During the Civil War the Beaver family housed and fed Confederate soldiers as they passed through the area. This included General Sterling Price who stopped by along with a remnant of his battered soldiers after their defeat at the nearby battle of Pea Ridge.
Eventually a town and post office were established and the name changed from Beaver’s Ferry to just…Beaver. Squire Beaver was appointed as the first Postmaster on September 22, 1879,
A quarry opened across the river from Beaver in the late 1800’s and supplied the stones for the Crescent Hotel in Eureka Springs. It had about 400 employees.
This area, which for a short while became a town called Brooklyn, also was home to a plethora of saloons.
History of the Little Golden Gate Bridge
The ferry operated until 1926 when a concrete bridge was built across the river. A flood destroyed the concrete bridge in 1943 leading to the building of the suspension bridge in 1949.
Pioneer Construction Company from the Arkansas town of Malvern built the bridge.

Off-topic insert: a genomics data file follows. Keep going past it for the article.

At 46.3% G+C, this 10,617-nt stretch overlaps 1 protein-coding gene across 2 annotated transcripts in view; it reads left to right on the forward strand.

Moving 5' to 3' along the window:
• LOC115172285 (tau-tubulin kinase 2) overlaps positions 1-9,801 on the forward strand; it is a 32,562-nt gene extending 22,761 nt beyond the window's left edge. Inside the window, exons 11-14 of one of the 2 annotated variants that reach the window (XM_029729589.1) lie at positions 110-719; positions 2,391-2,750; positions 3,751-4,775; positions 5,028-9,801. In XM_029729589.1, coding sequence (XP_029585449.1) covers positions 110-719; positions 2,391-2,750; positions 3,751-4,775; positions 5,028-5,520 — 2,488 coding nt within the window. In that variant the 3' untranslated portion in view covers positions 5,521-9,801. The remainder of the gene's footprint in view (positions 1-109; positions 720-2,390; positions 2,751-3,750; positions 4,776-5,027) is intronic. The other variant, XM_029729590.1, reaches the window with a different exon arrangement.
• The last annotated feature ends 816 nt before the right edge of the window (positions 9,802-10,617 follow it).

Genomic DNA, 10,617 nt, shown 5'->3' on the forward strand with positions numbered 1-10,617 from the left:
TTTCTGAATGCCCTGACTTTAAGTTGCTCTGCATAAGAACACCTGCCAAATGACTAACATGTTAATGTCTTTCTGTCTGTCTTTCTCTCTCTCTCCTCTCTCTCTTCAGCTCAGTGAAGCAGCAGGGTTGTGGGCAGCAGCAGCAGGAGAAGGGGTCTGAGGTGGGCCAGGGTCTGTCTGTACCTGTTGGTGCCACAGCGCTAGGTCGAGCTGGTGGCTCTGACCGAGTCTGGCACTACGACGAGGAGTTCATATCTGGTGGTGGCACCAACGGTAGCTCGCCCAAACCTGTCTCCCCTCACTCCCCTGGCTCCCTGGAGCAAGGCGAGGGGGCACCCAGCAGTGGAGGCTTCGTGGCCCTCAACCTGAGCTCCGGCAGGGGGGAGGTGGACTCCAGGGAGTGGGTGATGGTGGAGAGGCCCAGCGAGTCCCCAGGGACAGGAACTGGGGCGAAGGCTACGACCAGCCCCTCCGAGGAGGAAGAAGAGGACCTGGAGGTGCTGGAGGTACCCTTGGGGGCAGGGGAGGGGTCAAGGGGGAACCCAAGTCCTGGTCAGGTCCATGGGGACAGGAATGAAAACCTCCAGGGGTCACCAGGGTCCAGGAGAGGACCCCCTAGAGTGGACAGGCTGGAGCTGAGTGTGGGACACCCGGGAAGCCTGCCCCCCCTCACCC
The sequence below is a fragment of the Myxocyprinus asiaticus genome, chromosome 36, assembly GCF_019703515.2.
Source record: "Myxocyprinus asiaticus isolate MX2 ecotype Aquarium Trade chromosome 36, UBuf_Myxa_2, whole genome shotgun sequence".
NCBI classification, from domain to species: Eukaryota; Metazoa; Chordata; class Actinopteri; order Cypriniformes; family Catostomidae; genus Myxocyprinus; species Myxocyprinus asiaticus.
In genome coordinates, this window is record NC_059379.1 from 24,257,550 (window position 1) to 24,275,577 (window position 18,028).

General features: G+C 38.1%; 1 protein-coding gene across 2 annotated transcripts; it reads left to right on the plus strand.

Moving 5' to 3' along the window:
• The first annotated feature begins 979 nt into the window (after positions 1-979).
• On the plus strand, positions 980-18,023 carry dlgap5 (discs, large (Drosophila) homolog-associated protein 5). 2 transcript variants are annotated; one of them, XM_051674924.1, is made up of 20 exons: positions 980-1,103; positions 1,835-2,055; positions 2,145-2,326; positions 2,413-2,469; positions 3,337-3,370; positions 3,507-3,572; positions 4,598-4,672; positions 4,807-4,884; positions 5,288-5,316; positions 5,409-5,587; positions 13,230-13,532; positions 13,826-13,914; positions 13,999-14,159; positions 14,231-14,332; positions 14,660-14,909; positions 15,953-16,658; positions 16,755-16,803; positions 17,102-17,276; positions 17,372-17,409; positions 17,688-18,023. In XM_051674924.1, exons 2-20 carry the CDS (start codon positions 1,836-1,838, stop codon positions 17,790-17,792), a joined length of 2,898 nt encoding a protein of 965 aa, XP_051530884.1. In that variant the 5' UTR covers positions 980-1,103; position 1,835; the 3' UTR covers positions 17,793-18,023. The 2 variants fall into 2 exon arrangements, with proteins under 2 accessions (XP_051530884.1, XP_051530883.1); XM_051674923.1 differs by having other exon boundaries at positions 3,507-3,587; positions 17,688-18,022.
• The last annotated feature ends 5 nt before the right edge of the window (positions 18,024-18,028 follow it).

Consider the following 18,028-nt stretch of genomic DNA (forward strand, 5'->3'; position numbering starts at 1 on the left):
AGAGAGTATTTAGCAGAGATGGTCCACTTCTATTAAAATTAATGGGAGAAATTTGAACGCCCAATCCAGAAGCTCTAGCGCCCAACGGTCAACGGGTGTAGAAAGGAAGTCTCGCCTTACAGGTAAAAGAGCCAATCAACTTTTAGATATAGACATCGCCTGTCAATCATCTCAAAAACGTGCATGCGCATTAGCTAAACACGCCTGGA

The foreman on the project was M. R. Blair who also led the construction of many other dams, highways, and bridges throughout the southern and southwestern United States.
Can you believe they completed the bridge without the use of an industrial crane?
The Beaver Bridge has been refurbished several times over the years.
There was a scary event in 1981 when 2 overweight passenger busses crossed the bridge in the same day. It is said that these busses may have weighed 30,000 pounds or even more! The bridge had to be closed for inspection after this event.
Yikes! I wonder if the passengers on those busses had any idea what was happening?
Today, there are multiple signs on the way to the bridge informing drivers of the weight limits. Please be aware that your GPS does not know how much your vehicle weighs and may send you to the bridge as the fastest route even if it is not safe for you to cross.
Be safe and smart y’all!
This bridge is one of our favorite structures in northwest Arkansas. I hope that you enjoy exploring this beautiful area!
Thanks for stopping by!